These kinds of ideas, along with a fair amount of therapy jargon filtered through social media (Musgraves thanks his therapist in the liner notes, which are billed as a “zine”), shape many of the lyrics Musgraves sings with more detachment than usual (revealing, perhaps, his transcendent mental state). Yet her stated influences are traditional: “Sonically, I wanted to write classic American songs,” she said in the album's press release. “Real songs. No gimmicks. . . . New York is one of the places these records come from. Simon & Garfunkel, the Greenwich Village clubs, fingerpicking and James Taylor. Social commentary. Tell stories.

It is considerably more difficult to see the narrative and social commentary on Deeper well than seeing the inner work and reflection of Musgraves. The social commentary, at least rendered specifically, gets exactly one line among the “things I'd miss” in “Dinner With Friends”: “My home state of Texas / The sky there, the horses and the dogs / But none of their laws. » In the biography provided with the album, Musgraves explains that “The Architect” – one of the most conventional country songs on the release, and the only one co-written with early collaborators Shane McAnally and Josh Osborne – was written in response to the Covenant School. filming, in Nashville, and yet you would have no idea without reading this press article. Instead, the song – one of the strongest on the album – seems more likely to endure in youth groups than as a protest anthem.

There is a very popular trope among the vlogger/influencer crowd called “romanticize your life.” Musgraves, a self-confessed internet junkie if her Instagram is any indication, seems to have felt the appeal of the idea. Its liner notes depict a rather romantic view of the New York experiences that inspired it, ranging from an Irish bar that was mentioned in seemingly every story on the album to the smells of weed and piss in Washington Square Park, all of whom are linked, at least in this album's story, to the '60s folk songwriters who haunted Greenwich Village (she wears a black turtleneck and holds an acoustic guitar in the album's imagery for make the link clear).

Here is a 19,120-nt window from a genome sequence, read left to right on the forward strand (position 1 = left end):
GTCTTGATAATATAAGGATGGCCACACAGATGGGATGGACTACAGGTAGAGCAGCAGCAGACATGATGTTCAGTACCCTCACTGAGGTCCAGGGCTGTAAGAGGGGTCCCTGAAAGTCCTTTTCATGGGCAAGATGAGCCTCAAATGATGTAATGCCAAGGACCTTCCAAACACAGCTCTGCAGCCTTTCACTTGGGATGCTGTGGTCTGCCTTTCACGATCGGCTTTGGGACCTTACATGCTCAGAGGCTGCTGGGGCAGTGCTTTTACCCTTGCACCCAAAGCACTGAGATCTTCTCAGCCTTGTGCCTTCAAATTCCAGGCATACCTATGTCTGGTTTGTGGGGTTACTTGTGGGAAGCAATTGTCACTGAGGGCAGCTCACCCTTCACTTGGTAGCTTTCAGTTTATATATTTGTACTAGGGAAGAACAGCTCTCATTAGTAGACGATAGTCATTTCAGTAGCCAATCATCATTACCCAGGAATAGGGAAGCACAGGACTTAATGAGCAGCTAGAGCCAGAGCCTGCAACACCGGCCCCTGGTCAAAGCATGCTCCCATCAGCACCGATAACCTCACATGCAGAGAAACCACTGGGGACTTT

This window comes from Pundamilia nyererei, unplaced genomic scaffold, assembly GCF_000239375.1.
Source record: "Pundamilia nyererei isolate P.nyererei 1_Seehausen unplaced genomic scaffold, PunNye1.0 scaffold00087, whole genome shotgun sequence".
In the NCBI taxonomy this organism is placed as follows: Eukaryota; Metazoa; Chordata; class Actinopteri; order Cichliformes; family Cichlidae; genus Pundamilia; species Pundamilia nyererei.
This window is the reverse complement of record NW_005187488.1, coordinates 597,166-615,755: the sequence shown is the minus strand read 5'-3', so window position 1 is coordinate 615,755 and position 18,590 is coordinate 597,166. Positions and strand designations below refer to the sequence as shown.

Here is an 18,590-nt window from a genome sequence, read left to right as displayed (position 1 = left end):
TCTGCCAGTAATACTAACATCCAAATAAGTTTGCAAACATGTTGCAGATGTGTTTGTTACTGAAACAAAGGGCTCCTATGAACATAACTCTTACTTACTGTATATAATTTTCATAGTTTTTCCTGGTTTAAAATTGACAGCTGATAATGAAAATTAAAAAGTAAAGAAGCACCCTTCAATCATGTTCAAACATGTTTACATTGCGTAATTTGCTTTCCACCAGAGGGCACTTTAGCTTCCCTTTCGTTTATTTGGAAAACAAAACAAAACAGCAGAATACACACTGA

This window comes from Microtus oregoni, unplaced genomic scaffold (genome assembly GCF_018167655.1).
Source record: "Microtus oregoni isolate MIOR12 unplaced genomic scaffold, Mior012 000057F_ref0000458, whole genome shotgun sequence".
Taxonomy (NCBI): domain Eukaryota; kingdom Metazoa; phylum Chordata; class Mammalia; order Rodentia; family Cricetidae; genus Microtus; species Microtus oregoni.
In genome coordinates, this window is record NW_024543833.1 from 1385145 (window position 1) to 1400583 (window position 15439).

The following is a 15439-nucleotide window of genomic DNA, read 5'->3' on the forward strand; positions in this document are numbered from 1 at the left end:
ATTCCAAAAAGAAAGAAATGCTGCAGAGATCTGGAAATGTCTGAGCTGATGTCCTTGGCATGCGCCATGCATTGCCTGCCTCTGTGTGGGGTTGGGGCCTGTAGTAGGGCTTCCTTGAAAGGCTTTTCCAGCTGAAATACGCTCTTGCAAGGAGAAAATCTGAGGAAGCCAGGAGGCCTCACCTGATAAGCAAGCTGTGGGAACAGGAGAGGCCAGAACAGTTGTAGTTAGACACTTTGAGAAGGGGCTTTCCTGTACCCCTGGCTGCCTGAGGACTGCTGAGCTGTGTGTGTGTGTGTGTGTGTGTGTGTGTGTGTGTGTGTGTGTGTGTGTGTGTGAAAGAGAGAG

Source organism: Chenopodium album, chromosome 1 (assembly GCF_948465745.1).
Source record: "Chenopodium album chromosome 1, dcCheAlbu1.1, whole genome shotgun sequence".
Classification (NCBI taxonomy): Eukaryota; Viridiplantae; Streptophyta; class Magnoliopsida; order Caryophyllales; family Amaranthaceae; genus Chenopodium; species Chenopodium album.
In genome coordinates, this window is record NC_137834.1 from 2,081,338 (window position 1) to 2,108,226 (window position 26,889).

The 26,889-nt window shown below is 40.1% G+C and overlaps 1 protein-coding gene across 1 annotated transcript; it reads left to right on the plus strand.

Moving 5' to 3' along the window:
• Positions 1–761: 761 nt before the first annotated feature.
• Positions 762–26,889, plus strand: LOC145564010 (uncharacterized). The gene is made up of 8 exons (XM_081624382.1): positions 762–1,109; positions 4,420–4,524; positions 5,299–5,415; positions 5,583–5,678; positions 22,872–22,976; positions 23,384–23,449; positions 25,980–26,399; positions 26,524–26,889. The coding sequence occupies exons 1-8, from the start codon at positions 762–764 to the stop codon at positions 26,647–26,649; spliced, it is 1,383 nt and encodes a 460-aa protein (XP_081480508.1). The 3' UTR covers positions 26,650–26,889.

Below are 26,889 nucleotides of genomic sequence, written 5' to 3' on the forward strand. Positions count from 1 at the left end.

Yet the album itself feels isolated, the product of someone who is shielded from the world both by physical walls (the idea of ​​”home” is often brought up) and by the comfort and ease that l money can buy. “Lonely Millionaire” is a bit damning as a portrait of an anonymous person: Doesn't Musgraves, too, get off a plane in a black car that she pays to wait for? New York is indeed the limitless buffet she describes, at least for those, like Musgraves, who can afford to sample its riches.

The biggest challenge of romanticizing your life – at least for influencers looking to use this trend to grow their following by filming videos of themselves very slowly brewing coffee to a soft piano soundtrack – is that there is inherently a gap between truly “romanticizing” one’s life. your life” (read: trying to live in the moment and enjoy what you have) and the process of capturing that romance for public consumption. Musgraves seems to do the former quite skillfully, which is great for her; in his quest to do the latter with More deeply, however, she leaves listeners too thin a slice of this exciting, romantic and rich life to truly taste it.